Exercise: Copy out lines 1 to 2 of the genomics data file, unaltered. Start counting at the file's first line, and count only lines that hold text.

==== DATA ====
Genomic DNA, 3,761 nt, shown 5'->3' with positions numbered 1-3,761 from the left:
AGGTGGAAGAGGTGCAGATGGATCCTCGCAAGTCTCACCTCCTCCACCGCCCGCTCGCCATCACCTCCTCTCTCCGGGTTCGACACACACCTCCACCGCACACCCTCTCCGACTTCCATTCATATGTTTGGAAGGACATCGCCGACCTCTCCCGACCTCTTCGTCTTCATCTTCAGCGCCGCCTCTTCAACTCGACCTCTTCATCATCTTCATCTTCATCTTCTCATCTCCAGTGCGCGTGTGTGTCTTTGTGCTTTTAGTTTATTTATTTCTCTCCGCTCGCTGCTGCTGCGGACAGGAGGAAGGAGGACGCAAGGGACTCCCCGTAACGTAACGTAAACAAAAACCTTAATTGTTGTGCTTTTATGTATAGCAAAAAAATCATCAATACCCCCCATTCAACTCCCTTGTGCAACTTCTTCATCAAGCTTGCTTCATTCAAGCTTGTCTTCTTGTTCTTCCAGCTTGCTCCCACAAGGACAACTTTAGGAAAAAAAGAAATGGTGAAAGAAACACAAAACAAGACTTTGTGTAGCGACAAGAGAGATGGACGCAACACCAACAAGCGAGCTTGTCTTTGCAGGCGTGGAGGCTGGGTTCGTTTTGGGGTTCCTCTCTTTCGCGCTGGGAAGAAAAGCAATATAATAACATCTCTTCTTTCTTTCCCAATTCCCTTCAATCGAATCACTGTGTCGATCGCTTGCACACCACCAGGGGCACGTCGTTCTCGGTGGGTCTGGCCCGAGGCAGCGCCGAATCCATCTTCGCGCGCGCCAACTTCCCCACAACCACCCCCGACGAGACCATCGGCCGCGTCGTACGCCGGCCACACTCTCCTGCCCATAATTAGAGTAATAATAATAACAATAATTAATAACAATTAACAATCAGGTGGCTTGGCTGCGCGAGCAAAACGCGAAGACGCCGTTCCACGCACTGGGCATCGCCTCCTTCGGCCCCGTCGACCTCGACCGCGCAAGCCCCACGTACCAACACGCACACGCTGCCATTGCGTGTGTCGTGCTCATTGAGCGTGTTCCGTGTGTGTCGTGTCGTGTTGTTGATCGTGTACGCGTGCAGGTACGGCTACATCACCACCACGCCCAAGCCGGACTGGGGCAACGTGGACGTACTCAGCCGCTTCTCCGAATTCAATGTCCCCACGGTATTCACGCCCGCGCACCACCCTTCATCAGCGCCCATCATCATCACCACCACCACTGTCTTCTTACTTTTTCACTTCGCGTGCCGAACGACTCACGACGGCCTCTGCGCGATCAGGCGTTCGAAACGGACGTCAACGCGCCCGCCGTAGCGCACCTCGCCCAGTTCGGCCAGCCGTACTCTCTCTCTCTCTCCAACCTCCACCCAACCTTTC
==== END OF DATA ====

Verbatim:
Genomic DNA, 3,761 nt, shown 5'->3' with positions numbered 1-3,761 from the left:
AGGTGGAAGAGGTGCAGATGGATCCTCGCAAGTCTCACCTCCTCCACCGCCCGCTCGCCATCACCTCCTCTCTCCGGGTTCGACACACACCTCCACCGCACACCCTCTCCGACTTCCATTCATATGTTTGGAAGGACATCGCCGACCTCTCCCGACCTCTTCGTCTTCATCTTCAGCGCCGCCTCTTCAACTCGACCTCTTCATCATCTTCATCTTCATCTTCTCATCTCCAGTGCGCGTGTGTGTCTTTGTGCTTTTAGTTTATTTATTTCTCTCCGCTCGCTGCTGCTGCGGACAGGAGGAAGGAGGACGCAAGGGACTCCCCGTAACGTAACGTAAACAAAAACCTTAATTGTTGTGCTTTTATGTATAGCAAAAAAATCATCAATACCCCCCATTCAACTCCCTTGTGCAACTTCTTCATCAAGCTTGCTTCATTCAAGCTTGTCTTCTTGTTCTTCCAGCTTGCTCCCACAAGGACAACTTTAGGAAAAAAAGAAATGGTGAAAGAAACACAAAACAAGACTTTGTGTAGCGACAAGAGAGATGGACGCAACACCAACAAGCGAGCTTGTCTTTGCAGGCGTGGAGGCTGGGTTCGTTTTGGGGTTCCTCTCTTTCGCGCTGGGAAGAAAAGCAATATAATAACATCTCTTCTTTCTTTCCCAATTCCCTTCAATCGAATCACTGTGTCGATCGCTTGCACACCACCAGGGGCACGTCGTTCTCGGTGGGTCTGGCCCGAGGCAGCGCCGAATCCATCTTCGCGCGCGCCAACTTCCCCACAACCACCCCCGACGAGACCATCGGCCGCGTCGTACGCCGGCCACACTCTCCTGCCCATAATTAGAGTAATAATAATAACAATAATTAATAACAATTAACAATCAGGTGGCTTGGCTGCGCGAGCAAAACGCGAAGACGCCGTTCCACGCACTGGGCATCGCCTCCTTCGGCCCCGTCGACCTCGACCGCGCAAGCCCCACGTACCAACACGCACACGCTGCCATTGCGTGTGTCGTGCTCATTGAGCGTGTTCCGTGTGTGTCGTGTCGTGTTGTTGATCGTGTACGCGTGCAGGTACGGCTACATCACCACCACGCCCAAGCCGGACTGGGGCAACGTGGACGTACTCAGCCGCTTCTCCGAATTCAATGTCCCCACGGTATTCACGCCCGCGCACCACCCTTCATCAGCGCCCATCATCATCACCACCACCACTGTCTTCTTACTTTTTCACTTCGCGTGCCGAACGACTCACGACGGCCTCTGCGCGATCAGGCGTTCGAAACGGACGTCAACGCGCCCGCCGTAGCGCACCTCGCCCAGTTCGGCCAGCCGTACTCTCTCTCTCTCTCCAACCTCCACCCAACCTTTC